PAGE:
In the Grain of Sand

Friday, 4 November 2016


I have been away from the studio for 6 weeks, or was it longer? It seems a long time ago that I was feverishly working towards the solo show, and then packing up a suitcase and travelling for a month.  
This week, I’m back and making. 
It is “another big one”. Every big sculpture I make has some known elements and some new ones, and it takes me few steps further into the unknown. This sculpture is not based on the geodesic dome. It is based on geometric shape called rhombic triacontahedron. It consists of 30 rhomboids, and it looks something like this:

Why this particular shape? It feels right. Not too simple and not too complex. And although this particular shape is not found in nature (that I’m aware of) it resonates with the natural forms through the idea of faceted sphere.
Could it "feel right" because the lengths of the diagonals are in the golden ratio?

This is the concept drawing of the sculpture that I'm making:

It will be made from 220 identical 3d tessellated tiles. Although the sculpture's skeleton is a 3d geometric shape, I want the finished sculpture to be organic and intuitively accepted as natural.

Wednesday, 30 November 2016

In the Grain of Sand

At the moment I’m working on 3 interesting projects. 
Producing 220 tiles for the large sculpture has a nice rhythm of making, drying and firing, and I don't want to think about the next step - making the frame.
The sculpture is/will be titled: In the Grain of Sand. 
I don't really like naming the work before it is made as it could possibly restrict the growth of the idea, but in this case it was necessary.
It continues my exploration of the infinitely small, microscopic and, in this case, fragmented; and at the same time evokes ideas of complexity of the universe, individuality, fragmentation, decomposition and questions of origin. All of it in the grain of sand.

With 220 tiles in the making, the space in the studio is becoming limited
finished tiles:
It will be interesting to see how it all comes together. 

Tuesday, 13 December 2016

small steps

The tile production is going smoothly,so it is time to start thinking about the next step: fixing the bolts in the holes at the back of the tiles.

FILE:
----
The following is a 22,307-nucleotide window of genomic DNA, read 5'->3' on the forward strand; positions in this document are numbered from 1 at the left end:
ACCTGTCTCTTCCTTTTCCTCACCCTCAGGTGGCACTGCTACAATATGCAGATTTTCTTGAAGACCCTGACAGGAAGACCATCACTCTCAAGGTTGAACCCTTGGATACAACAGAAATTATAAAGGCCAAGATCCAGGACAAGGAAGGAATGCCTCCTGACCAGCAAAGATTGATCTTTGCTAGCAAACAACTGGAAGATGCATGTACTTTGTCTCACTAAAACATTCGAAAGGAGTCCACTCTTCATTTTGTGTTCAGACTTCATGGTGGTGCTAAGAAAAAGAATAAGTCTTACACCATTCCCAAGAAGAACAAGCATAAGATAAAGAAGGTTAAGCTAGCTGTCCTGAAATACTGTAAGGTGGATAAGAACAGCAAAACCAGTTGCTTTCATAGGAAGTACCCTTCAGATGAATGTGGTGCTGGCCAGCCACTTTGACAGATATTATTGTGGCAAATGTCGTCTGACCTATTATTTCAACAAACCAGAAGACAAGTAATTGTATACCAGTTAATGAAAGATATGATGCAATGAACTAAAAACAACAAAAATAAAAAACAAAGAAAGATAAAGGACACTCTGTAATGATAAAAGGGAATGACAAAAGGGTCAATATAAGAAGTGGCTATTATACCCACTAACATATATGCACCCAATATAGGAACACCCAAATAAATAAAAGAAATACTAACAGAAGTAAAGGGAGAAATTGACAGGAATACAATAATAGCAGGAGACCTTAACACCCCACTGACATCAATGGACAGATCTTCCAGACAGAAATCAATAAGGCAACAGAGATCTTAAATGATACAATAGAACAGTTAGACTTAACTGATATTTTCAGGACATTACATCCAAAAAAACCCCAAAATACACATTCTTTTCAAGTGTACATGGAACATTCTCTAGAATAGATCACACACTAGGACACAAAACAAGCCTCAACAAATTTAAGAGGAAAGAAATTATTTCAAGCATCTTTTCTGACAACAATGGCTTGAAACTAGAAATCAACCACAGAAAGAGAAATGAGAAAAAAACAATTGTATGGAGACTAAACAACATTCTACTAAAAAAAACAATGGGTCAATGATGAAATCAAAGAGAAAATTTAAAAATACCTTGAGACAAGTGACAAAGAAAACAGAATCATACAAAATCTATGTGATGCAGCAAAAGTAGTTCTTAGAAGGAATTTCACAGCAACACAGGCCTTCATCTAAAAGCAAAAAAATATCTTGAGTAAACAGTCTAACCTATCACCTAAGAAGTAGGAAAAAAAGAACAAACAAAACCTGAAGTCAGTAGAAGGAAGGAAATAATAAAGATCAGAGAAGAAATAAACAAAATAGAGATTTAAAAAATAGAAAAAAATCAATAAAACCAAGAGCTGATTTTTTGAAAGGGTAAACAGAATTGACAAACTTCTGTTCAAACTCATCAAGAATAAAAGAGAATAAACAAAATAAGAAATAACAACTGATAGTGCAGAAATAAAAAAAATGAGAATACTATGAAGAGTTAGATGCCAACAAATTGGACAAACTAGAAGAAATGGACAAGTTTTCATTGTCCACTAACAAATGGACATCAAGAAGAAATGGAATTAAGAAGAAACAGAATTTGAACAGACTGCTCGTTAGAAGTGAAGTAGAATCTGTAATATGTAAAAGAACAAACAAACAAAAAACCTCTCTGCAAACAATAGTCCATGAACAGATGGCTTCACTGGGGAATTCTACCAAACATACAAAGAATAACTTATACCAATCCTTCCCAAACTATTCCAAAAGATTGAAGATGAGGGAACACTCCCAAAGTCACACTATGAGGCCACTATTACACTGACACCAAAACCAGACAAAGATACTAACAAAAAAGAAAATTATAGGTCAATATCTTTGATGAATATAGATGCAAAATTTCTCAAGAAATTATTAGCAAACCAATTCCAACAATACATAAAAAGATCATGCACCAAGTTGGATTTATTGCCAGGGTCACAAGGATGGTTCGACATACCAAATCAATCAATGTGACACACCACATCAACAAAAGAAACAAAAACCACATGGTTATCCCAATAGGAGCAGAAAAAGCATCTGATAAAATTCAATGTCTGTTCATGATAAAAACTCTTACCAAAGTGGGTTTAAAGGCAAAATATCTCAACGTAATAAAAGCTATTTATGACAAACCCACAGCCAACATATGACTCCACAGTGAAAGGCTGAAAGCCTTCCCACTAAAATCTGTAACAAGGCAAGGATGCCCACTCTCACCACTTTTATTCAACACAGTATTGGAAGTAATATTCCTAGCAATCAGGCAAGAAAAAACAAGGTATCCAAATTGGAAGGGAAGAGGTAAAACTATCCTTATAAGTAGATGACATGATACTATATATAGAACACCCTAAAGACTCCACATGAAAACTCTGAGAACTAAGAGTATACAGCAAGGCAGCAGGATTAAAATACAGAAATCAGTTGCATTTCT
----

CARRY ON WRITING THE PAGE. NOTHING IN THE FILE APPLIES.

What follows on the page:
I know that it sounds simple: you glue them in, right? 
There are a few things that need to be considered. Without some sort of support the bolts will not stand straight (as you can see on the left):

Previously I had 3 bolts per tile and a simple template with 3 holes was enough to keep them where I wanted them to be. With 2 bolts per tile the situation changes as they can still topple forward:

After a few ( a good FEW) trials and errors I have settled on this template:

That will keep them in place! 
Well, that took the whole morning. I'm using recycled aluminium printing plates for making templates.Now I need to cut about 25 of them, and precisely drill the 4 holes in each one.  That will take care of the afternoon.

Tuesday, 20 December 2016

more small steps

Once I have a few bolts glued in place I can measure the distance between the bolts and start designing the frame. Of course, I could measure the shrinkage of clay and try to work it out mathematically instead, but this is much safer option.

 It is really important to get distances and angles right, or nothing will fit together.

Looks about right. Now I can do the cutting list and chop 60 m of flats into small bits. FUN!!

Saturday, 24 December 2016


First you cut 550 pieces of metal. Then you drill 880 holes. And then you start welding them together again....

 As they grow larger I'm giving up on neutral background photos:

One third done....

Sunday, 1 January 2017


I do like welding the frame, the skeleton of the sculpture. It is hot and exhausting, and at this stage I have no Idea if all the pieces will fit together..

So far so good. This one is coming together smoothly, but based on the previous experiences I'm bracing myself for glitches.
 Last few welds

 And then it is DONE!! I like the neat base.when it's turned sideways I can walk in, which will come handy when it comes to painting the frame. 

 Finding the photogenic position in the garden for the trial assembly and the photo-shoot.

Oh, and I still need to make the last thirty tiles, fire them twice, and paint the frame with cold galv. and 3 layers of anti-corrosive enamel.
But for now, I will grab a glass of vine and just sit here for a while and enjoy the view.

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